Can Science feed the world?
Over 8 x 108 (18% of the population in the developing world) are living in uncertainty of their next full meal. And 1.85 x 108 million preschool children suffer compromised mental and physical development because of malnutrition. About 8 x 107 people are expected to be added to the global population every year for the next 25 years. Global demand for grain is projected to increase by 55% between 1990 and 2020; for livestock products, 75%; for roots and tubers, 50%.
Existing technology and knowledge will not permit production of the food needed to assure a food-secure world in the years to come. There are no grounds to assume that yield increases can and will continue to grow at the same rates as in the past, so here is the main question: can science feed the world?
What has caused all these problems?
The answer to that is; insect-borne diseases, the pests, and the misuse and overuse of fertilizers, herbicides and pesticides and water.
The input of these into the environment has led to environmental degradation and the depletion of water supplies.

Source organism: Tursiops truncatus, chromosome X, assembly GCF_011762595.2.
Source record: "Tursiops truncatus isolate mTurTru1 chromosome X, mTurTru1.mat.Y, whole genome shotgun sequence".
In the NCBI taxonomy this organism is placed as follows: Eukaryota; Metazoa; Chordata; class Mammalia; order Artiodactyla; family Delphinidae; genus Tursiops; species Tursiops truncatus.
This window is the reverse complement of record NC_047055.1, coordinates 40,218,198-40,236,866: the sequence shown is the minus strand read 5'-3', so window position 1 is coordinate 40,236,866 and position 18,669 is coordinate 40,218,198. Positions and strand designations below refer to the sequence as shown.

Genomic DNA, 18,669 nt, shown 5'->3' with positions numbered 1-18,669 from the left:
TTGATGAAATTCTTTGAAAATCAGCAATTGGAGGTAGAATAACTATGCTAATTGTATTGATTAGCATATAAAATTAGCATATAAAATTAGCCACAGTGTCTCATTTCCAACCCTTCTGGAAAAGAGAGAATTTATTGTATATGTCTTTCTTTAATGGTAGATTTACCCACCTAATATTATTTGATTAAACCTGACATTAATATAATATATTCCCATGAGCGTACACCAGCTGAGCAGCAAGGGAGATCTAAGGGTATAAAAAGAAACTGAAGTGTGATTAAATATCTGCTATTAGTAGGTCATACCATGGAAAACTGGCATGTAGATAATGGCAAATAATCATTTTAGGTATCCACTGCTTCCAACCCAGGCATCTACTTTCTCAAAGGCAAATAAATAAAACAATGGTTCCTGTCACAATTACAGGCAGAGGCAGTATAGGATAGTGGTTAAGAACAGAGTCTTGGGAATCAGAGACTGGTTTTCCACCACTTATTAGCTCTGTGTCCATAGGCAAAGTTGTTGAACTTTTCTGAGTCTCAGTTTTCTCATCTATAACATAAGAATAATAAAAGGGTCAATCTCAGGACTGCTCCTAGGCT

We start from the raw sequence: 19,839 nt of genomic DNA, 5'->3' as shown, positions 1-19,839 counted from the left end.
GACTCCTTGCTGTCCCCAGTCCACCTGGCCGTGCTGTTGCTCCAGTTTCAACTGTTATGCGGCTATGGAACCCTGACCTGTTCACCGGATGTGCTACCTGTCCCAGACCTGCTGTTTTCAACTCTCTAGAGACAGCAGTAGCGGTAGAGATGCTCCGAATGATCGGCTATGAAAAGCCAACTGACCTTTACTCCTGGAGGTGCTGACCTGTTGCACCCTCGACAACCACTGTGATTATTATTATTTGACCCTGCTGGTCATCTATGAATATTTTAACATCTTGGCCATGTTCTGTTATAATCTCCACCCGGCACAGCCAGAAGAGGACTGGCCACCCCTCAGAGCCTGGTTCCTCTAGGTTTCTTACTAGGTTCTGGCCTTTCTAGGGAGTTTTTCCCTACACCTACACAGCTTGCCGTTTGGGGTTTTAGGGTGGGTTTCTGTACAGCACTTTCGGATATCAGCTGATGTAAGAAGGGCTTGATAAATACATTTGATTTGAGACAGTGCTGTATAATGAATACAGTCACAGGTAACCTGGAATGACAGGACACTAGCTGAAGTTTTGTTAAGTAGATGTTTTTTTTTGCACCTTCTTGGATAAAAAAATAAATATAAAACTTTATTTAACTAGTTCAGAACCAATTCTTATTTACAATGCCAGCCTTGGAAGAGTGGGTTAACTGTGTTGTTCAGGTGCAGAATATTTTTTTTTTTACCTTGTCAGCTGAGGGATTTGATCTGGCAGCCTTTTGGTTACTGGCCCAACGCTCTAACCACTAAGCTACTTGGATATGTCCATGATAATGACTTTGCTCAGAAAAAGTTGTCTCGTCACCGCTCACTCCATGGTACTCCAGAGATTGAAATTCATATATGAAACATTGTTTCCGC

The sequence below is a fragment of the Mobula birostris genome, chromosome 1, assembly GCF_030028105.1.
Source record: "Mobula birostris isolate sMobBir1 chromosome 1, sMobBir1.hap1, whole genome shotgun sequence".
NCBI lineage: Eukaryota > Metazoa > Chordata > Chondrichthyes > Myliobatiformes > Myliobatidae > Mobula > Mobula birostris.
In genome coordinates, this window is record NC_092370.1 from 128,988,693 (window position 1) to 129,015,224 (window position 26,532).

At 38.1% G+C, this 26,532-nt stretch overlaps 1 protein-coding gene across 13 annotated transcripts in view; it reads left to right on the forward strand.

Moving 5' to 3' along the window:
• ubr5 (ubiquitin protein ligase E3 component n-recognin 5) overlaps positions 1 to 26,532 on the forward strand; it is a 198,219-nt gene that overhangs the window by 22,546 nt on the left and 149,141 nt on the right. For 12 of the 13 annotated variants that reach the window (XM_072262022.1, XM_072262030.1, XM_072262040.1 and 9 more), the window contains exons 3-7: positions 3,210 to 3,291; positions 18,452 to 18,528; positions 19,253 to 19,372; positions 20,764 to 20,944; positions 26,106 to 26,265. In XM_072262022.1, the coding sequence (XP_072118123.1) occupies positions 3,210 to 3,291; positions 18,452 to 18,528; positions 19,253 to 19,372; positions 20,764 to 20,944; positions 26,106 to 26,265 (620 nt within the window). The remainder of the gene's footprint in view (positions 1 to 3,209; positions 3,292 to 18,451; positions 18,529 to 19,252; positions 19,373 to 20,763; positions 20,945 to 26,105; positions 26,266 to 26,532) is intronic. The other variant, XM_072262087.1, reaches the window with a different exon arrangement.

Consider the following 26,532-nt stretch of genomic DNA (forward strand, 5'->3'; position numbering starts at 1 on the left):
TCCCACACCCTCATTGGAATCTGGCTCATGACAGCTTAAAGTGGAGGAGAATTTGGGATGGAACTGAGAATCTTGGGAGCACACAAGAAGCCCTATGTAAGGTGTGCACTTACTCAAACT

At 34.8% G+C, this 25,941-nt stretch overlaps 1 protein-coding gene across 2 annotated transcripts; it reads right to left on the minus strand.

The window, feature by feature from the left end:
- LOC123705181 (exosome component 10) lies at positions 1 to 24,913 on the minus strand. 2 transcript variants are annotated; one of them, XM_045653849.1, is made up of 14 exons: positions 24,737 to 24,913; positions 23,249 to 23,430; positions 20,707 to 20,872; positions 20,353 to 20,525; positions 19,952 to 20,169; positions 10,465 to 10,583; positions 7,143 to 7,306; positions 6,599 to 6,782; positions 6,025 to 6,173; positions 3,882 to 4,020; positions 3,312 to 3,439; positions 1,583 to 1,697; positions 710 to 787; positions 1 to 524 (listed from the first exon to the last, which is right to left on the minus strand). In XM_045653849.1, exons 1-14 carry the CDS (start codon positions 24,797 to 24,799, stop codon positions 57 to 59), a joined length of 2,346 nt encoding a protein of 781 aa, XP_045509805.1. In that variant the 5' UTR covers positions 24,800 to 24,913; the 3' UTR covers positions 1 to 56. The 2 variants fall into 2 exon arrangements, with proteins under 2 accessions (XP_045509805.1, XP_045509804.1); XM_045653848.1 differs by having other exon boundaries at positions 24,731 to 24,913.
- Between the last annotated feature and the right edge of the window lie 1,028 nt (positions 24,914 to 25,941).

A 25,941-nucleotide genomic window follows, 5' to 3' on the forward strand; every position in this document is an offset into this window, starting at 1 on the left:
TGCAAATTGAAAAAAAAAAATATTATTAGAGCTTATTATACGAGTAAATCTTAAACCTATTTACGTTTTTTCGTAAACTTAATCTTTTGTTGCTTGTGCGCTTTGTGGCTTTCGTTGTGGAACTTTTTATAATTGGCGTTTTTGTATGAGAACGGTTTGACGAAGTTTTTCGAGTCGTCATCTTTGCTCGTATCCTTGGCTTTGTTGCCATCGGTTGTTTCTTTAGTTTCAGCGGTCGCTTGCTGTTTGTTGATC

Ways science can help
There are ways through which these goals can achieved. The reduction of soil erosion, more effective capture and use of moisture in soil, recycling of organic plant nutrients, and the integration of livestock and trees into cropping systems: are some of the many ways through which the people of the third world may be helped.
Another idea is planting transgenic crops (crops which have had their genome altered by the transfer of a gene or genes from another species or breed) in the center of diversity of that crop. An example would be planting transgenic potatoes in Peru or transgenic corn in Mexico. Scientists hope though that these transgenic...